Stoica — who also co-founded Databricks, Conviva and was one of the original developers of Apache Spark — and Nishihara declined to comment in an interview on Anyscale’s valuation, but Stoica confirmed that the round was oversubscribed. The company has now raised just over $ 60 million.
While the startup continues to build out Anyscale, in the last year it has also been making more headway with Ray, which they also maintain.
At the Ray Summit — Anyscale’s conference for developers run as a virtual event at the end of September — Anyscale released Ray 1.0, which provides, in addition to a universal serverless compute API, an expanded library to use on Ray 1.0. Nishihara described it as a “huge milestone,” not least because it is one step along the path for the bigger vision they have for Anyscale to be used by non-tech companies for tech work.
A typical example was a recent recommendation algorithm built by Intel for Burger King. “The thing that is hard to do is not making the recommendations but learning from the interactions that users are having, and the choices they are making, and having that experience reflected back very rapidly,” he said. It’s a process that can be done in other ways, but with a far less good user experience due to lags.
This past year Nishihara said that interest in Ray has seen “tremendous growth,” but that it’s hard to say whether that is because of people working from home or just wider computing trends.
“It’s clear if anything that the pandemic is accelerating the transition,” said Stoica. “Ray has good support for the cloud, including Azure, Google Cloud Platform and others, which makes it quite compelling.”
We’ve seen an interesting trend in enterprise IT, where startups are finding an opportunity in the market by making it possible for non-technical organizations to bridge the digital divide, by providing better access to the most technical advances in computing to organizations beyond those that can build and operate such tools themselves. Just as groups like Element AI are working on ways to democratize advances in AI, the same kind of tech built, acquired and used by the likes of Apple, Google and Amazon, so too is Anyscale looking to do the same in enterprise computing.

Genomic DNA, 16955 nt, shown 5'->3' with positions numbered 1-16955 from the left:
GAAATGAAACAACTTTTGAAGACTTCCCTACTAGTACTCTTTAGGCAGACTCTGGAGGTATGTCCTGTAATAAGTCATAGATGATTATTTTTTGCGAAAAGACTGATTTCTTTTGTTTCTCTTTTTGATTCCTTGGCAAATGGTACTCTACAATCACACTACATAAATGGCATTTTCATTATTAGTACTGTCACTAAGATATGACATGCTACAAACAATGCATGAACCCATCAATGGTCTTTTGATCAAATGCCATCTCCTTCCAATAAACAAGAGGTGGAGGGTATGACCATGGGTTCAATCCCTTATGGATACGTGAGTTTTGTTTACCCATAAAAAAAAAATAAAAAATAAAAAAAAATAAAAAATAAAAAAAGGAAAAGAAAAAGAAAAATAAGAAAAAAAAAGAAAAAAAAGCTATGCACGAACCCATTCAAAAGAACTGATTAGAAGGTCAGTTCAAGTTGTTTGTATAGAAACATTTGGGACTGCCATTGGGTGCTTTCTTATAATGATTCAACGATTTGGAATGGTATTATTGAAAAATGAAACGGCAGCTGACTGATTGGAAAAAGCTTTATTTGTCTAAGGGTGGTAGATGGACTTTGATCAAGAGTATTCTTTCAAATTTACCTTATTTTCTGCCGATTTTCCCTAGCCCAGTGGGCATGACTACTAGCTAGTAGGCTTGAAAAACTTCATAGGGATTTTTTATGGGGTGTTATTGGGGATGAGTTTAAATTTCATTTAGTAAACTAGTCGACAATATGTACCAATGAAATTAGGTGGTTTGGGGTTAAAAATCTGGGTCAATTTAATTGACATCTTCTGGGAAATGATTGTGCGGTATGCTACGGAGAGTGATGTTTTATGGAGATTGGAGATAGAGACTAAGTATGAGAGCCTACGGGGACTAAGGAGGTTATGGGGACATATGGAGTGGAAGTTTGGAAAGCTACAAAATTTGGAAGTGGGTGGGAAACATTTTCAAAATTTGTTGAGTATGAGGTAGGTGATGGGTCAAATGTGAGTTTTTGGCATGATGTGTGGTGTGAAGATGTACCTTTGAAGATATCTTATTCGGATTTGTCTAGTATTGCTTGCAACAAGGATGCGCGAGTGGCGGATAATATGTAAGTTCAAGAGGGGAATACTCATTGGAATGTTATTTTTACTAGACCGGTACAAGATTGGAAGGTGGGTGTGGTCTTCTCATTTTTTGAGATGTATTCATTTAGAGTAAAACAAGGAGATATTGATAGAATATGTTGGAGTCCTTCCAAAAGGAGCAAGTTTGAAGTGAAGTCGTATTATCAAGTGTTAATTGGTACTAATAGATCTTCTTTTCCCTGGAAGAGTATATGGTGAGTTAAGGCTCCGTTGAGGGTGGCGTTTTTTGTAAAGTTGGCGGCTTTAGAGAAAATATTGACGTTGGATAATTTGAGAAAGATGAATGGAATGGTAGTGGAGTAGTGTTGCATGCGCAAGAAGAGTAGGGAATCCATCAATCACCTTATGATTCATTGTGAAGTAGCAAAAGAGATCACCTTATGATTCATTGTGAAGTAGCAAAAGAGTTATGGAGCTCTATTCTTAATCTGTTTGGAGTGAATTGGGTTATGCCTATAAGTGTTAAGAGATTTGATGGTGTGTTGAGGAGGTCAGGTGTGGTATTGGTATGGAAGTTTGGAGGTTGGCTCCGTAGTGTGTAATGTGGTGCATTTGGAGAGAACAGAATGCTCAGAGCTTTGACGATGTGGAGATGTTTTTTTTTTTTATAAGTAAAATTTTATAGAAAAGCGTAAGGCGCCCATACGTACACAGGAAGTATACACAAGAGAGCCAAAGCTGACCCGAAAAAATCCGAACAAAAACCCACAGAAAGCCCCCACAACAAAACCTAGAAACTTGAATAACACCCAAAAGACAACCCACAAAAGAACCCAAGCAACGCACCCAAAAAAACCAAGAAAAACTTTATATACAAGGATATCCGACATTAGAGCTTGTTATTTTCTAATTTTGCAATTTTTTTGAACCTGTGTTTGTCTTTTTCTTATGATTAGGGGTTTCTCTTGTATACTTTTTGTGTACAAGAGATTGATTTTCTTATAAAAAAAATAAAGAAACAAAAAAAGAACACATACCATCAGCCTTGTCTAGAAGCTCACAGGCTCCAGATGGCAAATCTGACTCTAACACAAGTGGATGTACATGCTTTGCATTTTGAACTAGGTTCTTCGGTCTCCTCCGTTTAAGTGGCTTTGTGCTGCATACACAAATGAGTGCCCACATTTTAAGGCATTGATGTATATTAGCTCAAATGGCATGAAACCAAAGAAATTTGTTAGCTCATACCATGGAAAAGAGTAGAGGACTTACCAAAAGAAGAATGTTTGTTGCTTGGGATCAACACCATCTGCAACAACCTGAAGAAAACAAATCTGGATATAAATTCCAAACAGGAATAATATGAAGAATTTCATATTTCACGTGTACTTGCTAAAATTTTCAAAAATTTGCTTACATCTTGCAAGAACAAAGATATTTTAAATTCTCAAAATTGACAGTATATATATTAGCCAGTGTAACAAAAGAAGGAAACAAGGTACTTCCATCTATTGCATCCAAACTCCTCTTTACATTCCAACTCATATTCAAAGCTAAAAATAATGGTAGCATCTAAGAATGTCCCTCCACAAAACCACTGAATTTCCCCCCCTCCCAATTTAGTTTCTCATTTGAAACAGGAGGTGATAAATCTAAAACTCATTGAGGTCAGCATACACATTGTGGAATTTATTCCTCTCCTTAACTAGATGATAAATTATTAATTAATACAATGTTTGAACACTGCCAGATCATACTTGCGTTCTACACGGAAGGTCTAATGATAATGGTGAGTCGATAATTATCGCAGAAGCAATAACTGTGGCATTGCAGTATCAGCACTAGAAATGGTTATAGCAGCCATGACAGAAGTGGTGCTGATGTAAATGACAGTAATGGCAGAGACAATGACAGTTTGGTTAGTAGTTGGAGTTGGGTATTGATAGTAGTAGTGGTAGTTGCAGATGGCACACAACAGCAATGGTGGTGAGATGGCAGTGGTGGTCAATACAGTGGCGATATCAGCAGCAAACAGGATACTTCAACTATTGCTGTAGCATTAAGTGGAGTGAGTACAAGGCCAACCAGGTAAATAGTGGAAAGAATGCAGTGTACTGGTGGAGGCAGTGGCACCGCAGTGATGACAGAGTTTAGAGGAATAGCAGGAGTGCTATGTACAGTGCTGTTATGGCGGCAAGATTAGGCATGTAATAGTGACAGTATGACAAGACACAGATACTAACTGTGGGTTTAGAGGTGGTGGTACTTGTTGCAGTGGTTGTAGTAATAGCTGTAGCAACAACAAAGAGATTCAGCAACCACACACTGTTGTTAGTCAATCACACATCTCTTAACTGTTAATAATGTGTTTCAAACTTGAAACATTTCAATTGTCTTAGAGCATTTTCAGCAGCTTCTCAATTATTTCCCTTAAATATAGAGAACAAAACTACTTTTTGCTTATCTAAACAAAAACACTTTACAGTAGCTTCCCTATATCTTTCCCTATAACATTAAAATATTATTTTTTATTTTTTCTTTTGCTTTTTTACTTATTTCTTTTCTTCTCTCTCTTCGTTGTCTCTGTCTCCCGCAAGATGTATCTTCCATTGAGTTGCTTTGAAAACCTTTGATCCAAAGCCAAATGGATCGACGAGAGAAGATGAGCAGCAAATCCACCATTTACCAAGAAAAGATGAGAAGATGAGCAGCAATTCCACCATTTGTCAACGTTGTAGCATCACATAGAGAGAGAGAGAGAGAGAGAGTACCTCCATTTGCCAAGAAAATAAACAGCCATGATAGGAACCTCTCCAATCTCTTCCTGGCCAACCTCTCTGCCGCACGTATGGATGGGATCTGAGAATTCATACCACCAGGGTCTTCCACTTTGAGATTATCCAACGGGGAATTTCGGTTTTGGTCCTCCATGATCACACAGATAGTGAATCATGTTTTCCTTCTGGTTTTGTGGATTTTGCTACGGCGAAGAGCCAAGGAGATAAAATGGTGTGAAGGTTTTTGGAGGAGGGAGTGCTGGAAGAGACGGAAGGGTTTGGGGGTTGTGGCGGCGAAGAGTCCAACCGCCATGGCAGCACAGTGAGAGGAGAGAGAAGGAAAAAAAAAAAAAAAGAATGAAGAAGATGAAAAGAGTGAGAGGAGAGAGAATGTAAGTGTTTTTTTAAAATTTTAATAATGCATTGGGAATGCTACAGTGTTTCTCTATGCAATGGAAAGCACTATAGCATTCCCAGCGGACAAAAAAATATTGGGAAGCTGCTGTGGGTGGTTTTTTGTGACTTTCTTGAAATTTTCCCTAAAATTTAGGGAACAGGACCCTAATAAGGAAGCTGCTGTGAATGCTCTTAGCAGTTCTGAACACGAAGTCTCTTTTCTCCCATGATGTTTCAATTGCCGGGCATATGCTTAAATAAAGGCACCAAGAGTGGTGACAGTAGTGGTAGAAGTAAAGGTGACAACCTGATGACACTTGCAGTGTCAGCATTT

And the two areas of AI and computing, of course, are interconnected: these days you need vast amounts of computing power to run AI applications, something the average company typically lacks.
“The demand for distributed computing continues to increase with the widespread adoption of AI and machine learning in application development,” said Pete Sonsini, general partner at NEA, in a statement. “Still, scaling applications on clusters remains extremely challenging. Serverless computing is emerging as the preferred platform for developing distributed applications. Unfortunately, today’s serverless offerings support only a limited set of applications, and most of them are cloud-specific—but not Ray and Anyscale. The company’s path thus far bears the hallmarks of a standout technology pioneer, and we’re thrilled to partner with the team through this next phase bridging their open source and commercial offerings.”